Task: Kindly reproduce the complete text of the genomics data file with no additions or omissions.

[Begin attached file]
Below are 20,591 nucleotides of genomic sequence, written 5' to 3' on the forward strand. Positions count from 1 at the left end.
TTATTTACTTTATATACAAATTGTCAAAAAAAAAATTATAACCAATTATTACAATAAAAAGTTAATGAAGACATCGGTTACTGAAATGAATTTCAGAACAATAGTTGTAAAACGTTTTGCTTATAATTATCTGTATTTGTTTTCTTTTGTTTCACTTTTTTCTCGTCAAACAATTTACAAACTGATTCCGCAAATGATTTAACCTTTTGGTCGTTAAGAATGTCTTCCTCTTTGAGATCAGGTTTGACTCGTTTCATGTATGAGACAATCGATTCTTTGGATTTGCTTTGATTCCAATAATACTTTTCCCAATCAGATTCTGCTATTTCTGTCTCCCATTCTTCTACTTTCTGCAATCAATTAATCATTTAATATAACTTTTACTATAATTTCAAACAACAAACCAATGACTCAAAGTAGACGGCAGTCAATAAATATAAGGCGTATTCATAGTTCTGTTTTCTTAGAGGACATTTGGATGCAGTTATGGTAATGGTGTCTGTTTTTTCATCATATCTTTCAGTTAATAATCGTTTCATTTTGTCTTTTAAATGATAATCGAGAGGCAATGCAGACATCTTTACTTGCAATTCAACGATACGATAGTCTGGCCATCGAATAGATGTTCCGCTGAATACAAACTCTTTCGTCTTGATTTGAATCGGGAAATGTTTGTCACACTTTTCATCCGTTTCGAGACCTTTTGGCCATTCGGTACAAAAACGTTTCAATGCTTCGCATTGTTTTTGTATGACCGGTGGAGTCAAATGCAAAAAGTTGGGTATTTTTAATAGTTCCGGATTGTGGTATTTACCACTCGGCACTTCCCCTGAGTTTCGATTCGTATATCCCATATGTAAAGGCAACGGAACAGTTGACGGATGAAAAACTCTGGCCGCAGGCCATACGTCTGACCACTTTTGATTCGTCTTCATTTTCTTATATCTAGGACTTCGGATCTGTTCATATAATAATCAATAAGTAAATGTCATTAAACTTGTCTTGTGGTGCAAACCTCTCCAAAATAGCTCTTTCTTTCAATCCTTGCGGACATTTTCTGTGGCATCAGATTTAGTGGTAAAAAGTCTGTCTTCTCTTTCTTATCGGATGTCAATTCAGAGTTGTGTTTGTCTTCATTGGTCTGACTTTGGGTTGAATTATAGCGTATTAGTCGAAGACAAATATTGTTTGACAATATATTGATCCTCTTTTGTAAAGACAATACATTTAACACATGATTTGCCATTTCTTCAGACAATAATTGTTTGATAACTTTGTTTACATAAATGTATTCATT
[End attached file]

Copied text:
Below are 20,591 nucleotides of genomic sequence, written 5' to 3' on the forward strand. Positions count from 1 at the left end.
TTATTTACTTTATATACAAATTGTCAAAAAAAAAATTATAACCAATTATTACAATAAAAAGTTAATGAAGACATCGGTTACTGAAATGAATTTCAGAACAATAGTTGTAAAACGTTTTGCTTATAATTATCTGTATTTGTTTTCTTTTGTTTCACTTTTTTCTCGTCAAACAATTTACAAACTGATTCCGCAAATGATTTAACCTTTTGGTCGTTAAGAATGTCTTCCTCTTTGAGATCAGGTTTGACTCGTTTCATGTATGAGACAATCGATTCTTTGGATTTGCTTTGATTCCAATAATACTTTTCCCAATCAGATTCTGCTATTTCTGTCTCCCATTCTTCTACTTTCTGCAATCAATTAATCATTTAATATAACTTTTACTATAATTTCAAACAACAAACCAATGACTCAAAGTAGACGGCAGTCAATAAATATAAGGCGTATTCATAGTTCTGTTTTCTTAGAGGACATTTGGATGCAGTTATGGTAATGGTGTCTGTTTTTTCATCATATCTTTCAGTTAATAATCGTTTCATTTTGTCTTTTAAATGATAATCGAGAGGCAATGCAGACATCTTTACTTGCAATTCAACGATACGATAGTCTGGCCATCGAATAGATGTTCCGCTGAATACAAACTCTTTCGTCTTGATTTGAATCGGGAAATGTTTGTCACACTTTTCATCCGTTTCGAGACCTTTTGGCCATTCGGTACAAAAACGTTTCAATGCTTCGCATTGTTTTTGTATGACCGGTGGAGTCAAATGCAAAAAGTTGGGTATTTTTAATAGTTCCGGATTGTGGTATTTACCACTCGGCACTTCCCCTGAGTTTCGATTCGTATATCCCATATGTAAAGGCAACGGAACAGTTGACGGATGAAAAACTCTGGCCGCAGGCCATACGTCTGACCACTTTTGATTCGTCTTCATTTTCTTATATCTAGGACTTCGGATCTGTTCATATAATAATCAATAAGTAAATGTCATTAAACTTGTCTTGTGGTGCAAACCTCTCCAAAATAGCTCTTTCTTTCAATCCTTGCGGACATTTTCTGTGGCATCAGATTTAGTGGTAAAAAGTCTGTCTTCTCTTTCTTATCGGATGTCAATTCAGAGTTGTGTTTGTCTTCATTGGTCTGACTTTGGGTTGAATTATAGCGTATTAGTCGAAGACAAATATTGTTTGACAATATATTGATCCTCTTTTGTAAAGACAATACATTTAACACATGATTTGCCATTTCTTCAGACAATAATTGTTTGATAACTTTGTTTACATAAATGTATTCATT